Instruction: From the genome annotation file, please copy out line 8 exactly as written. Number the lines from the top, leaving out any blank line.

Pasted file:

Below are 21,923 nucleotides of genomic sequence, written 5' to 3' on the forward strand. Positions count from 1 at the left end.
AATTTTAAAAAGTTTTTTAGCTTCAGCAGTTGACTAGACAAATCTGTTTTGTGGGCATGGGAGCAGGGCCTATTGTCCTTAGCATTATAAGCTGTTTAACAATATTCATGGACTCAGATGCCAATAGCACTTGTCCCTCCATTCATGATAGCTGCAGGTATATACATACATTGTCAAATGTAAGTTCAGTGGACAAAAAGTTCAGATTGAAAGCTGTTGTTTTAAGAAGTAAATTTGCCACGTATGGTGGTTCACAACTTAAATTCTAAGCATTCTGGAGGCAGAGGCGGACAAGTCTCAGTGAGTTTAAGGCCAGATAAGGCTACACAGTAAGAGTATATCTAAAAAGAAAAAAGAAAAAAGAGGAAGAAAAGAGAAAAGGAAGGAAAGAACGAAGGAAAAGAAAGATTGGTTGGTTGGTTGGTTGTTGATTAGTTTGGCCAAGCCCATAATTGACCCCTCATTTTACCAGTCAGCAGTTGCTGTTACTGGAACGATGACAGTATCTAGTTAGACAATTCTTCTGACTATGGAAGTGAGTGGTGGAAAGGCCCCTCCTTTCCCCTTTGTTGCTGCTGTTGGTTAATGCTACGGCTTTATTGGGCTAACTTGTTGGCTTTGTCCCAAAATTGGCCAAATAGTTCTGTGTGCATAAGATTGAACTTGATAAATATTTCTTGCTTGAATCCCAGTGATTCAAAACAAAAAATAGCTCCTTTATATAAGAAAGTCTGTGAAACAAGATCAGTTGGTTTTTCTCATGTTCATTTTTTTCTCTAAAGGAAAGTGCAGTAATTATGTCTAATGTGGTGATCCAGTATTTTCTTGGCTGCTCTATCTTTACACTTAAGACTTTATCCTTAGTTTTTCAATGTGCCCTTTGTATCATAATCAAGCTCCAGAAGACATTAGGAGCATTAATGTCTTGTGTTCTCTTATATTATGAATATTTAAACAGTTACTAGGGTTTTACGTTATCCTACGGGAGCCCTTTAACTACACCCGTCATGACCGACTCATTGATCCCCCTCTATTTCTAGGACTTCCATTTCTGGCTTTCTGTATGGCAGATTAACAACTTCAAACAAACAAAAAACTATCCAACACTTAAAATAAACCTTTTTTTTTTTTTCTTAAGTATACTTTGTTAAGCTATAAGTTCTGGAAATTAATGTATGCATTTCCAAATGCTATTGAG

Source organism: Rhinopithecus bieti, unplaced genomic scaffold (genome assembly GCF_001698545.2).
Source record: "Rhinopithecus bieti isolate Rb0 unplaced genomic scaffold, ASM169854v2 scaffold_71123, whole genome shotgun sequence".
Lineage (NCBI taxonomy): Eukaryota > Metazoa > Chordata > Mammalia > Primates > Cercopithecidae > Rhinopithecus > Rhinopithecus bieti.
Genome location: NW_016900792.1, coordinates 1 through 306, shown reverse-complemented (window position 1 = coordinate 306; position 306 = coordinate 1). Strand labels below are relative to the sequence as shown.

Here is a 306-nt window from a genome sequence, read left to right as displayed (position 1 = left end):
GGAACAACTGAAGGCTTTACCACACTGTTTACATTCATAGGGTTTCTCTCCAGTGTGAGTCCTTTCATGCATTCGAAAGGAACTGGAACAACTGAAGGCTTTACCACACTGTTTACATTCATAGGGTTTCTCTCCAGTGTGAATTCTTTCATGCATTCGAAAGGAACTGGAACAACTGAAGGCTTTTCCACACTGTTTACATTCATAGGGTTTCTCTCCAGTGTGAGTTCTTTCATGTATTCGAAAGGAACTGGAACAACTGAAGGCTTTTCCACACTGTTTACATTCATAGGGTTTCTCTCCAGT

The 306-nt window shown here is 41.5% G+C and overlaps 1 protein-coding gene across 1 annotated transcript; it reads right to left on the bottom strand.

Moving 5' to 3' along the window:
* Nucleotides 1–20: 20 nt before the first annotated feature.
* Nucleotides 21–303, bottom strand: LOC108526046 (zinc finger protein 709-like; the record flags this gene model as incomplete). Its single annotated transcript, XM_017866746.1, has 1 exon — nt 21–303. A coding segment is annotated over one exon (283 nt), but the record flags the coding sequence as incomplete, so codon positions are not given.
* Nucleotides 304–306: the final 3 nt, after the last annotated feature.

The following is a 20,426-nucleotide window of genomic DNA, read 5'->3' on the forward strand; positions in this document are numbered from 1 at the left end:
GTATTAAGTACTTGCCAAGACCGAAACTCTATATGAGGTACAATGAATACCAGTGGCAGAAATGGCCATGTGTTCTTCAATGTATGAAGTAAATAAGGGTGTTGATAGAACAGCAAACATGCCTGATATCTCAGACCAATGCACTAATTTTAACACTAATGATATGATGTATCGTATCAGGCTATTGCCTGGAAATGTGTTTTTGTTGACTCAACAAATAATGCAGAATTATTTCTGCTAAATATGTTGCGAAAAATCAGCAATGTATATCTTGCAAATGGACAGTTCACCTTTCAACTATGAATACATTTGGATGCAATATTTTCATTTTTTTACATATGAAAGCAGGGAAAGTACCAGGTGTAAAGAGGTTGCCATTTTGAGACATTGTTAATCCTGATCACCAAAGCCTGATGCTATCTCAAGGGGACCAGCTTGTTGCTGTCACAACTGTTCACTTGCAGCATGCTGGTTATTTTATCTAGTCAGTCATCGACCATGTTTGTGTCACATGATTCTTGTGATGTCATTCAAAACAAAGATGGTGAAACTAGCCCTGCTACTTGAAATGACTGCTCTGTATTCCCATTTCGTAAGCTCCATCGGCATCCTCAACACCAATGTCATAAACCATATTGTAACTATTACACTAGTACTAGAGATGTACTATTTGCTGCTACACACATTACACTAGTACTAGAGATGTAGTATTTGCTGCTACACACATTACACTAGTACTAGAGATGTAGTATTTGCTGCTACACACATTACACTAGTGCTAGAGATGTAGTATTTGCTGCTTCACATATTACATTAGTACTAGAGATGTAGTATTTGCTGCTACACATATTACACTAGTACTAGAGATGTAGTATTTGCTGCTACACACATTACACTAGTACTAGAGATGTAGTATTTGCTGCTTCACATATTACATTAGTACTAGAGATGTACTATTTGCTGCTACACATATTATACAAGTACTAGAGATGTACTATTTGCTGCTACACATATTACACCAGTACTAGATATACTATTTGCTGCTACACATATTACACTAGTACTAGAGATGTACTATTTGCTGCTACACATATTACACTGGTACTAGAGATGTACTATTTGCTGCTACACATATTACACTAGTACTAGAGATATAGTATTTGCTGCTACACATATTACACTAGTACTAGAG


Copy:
GGAACAACTGAAGGCTTTACCACACTGTTTACATTCATAGGGTTTCTCTCCAGTGTGAGTCCTTTCATGCATTCGAAAGGAACTGGAACAACTGAAGGCTTTACCACACTGTTTACATTCATAGGGTTTCTCTCCAGTGTGAATTCTTTCATGCATTCGAAAGGAACTGGAACAACTGAAGGCTTTTCCACACTGTTTACATTCATAGGGTTTCTCTCCAGTGTGAGTTCTTTCATGTATTCGAAAGGAACTGGAACAACTGAAGGCTTTTCCACACTGTTTACATTCATAGGGTTTCTCTCCAGT